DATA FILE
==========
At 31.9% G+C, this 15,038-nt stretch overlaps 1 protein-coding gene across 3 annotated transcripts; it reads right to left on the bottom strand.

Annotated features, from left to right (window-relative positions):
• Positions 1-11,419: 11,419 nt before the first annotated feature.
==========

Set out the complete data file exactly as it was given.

At 31.9% G+C, this 15,038-nt stretch overlaps 1 protein-coding gene across 3 annotated transcripts; it reads right to left on the bottom strand.

Annotated features, from left to right (window-relative positions):
• Positions 1-11,419: 11,419 nt before the first annotated feature.